The summer is almost over, but there are at least 5 more weekends for you to ditch the ribs and hamburgers and throw some veggies on the grill. If you’re not convinced by the multiple stories that have linked meat of all kinds to cancer, heart dis-ease, and stroke, maybe this latest article will scare you straight.

According to WebMD, red meat, particularly processed red meats like bacon, sausage, and hot dogs, may increase a person’s risk of developing type 2 diabetes. The more processed or unprocessed red meat a person eats, the greater the risk, according to a new study in the American Journal of Clinical Nutrition.

In the study, participants who ate one 3.5-ounce serving of non-processed red meat a day, such as steak or hamburger, were almost 20% more likely to develop type 2 diabetes.

Those who ate half of this amount of processed meat, such as two slices of bacon or one hot dog, had a 51% increased risk for developing diabetes.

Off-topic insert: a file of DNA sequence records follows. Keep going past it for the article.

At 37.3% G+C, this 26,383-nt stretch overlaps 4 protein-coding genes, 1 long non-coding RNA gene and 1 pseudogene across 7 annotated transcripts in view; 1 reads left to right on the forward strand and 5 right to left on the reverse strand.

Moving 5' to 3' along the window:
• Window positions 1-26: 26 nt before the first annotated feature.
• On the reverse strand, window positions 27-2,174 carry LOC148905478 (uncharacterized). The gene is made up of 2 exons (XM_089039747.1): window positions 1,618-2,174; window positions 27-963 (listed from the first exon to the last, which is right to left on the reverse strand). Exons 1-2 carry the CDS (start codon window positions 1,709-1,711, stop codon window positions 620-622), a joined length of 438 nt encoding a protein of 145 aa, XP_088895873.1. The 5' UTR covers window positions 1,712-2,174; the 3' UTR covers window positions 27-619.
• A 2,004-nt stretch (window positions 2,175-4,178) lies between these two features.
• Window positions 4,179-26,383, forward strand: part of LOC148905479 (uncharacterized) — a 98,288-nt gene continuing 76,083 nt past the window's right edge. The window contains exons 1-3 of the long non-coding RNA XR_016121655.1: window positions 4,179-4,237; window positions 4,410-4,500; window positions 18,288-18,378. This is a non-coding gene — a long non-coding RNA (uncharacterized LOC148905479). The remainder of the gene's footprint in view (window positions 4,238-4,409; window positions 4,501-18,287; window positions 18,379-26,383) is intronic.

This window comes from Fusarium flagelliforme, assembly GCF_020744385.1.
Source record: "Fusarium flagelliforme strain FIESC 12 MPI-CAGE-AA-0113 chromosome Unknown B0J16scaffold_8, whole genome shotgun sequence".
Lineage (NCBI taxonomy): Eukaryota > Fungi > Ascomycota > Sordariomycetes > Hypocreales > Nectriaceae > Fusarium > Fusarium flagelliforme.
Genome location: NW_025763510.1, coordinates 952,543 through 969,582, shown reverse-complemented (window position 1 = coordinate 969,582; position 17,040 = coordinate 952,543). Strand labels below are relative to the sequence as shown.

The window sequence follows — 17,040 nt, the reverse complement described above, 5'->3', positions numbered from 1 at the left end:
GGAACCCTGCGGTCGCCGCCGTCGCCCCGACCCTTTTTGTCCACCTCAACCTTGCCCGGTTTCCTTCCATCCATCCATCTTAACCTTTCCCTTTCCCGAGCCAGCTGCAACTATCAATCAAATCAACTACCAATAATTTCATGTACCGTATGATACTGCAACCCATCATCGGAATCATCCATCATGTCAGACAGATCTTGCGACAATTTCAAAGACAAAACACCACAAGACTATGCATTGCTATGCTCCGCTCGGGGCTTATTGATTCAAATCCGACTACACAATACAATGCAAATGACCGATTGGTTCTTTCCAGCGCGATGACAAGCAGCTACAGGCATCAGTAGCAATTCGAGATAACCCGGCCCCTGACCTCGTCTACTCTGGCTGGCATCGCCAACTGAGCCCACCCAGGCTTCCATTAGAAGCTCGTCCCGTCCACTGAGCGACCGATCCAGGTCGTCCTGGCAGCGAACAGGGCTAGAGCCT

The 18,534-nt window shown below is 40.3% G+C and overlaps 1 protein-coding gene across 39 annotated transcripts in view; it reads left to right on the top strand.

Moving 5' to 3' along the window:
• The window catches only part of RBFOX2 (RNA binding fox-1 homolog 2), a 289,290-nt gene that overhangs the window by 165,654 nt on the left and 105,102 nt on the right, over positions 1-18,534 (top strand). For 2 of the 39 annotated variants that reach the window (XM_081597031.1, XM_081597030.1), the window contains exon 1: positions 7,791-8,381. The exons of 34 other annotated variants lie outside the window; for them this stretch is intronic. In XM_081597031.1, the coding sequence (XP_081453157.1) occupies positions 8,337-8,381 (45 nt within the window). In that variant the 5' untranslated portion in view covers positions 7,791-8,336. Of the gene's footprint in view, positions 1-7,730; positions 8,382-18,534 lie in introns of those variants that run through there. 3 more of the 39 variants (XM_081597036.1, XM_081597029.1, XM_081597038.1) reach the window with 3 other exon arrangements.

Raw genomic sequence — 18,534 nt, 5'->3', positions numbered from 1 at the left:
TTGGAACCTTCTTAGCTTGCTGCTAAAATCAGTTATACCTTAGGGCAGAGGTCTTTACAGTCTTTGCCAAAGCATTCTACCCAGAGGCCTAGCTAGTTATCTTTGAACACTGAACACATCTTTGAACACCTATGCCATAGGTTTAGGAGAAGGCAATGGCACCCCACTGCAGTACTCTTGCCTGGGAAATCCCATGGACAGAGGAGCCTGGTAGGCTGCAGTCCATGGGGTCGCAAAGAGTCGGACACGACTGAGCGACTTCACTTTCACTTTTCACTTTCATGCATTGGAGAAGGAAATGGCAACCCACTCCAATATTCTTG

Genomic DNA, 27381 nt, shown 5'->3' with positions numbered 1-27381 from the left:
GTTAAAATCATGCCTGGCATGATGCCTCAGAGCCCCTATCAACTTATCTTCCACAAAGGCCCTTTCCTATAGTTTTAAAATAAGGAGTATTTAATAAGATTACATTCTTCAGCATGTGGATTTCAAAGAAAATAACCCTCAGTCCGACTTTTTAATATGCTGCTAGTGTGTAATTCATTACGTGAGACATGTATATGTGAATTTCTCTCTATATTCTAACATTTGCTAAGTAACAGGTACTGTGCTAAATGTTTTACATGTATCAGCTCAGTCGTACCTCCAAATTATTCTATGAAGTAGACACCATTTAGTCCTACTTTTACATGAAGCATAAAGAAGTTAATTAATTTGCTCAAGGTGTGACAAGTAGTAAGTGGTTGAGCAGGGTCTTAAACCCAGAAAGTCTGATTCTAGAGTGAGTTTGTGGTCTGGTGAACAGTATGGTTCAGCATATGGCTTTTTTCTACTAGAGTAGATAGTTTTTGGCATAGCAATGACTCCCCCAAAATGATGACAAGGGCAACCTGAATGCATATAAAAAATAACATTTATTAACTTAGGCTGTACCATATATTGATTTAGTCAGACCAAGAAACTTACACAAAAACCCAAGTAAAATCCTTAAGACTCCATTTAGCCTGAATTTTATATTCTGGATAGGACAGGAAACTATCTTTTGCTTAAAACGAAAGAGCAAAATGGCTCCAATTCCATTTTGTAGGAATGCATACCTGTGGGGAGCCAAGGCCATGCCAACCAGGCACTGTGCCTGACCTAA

The meat industry is not taking this new study lightly. They have come back with their own team of researchers that claim lean beef actually plays a “beneficial role in a healthy diet, including reducing type 2 diabetes [and] there is simply nothing in this recent Harvard study that should change how people enjoy nutrient-rich beef as part of a healthy, balanced diet,” this according to Shalene McNeill, PhD, RD, the executive director of human nutrition research at the National Cattlemen’s Beef Association

Hold on, isn’t the meat in question, processed?

Frank B. Hu, MD, PhD, a professor of nutrition and epidemiology at Harvard School of Public Health in Boston, doesn’t know exactly how processed meat affects a person’s diabetes risk, but he is sure that there is a firm connection:

“Regular consumption of red meat, especially processed, is associated with an increased risk for type 2 diabetes. The findings are important given the rising epidemic of diabetes and the increasing consumption of red meat.”

Isolating red meat from one’s diet is not going to keep the dreaded Type 2 diabetes away. Many factors contribute to the dis-ease, such as, but not limited to, lack of exercise, eating too much processed sugar, and gorging on overly fatty foods.

Basically, eat more vegetables!


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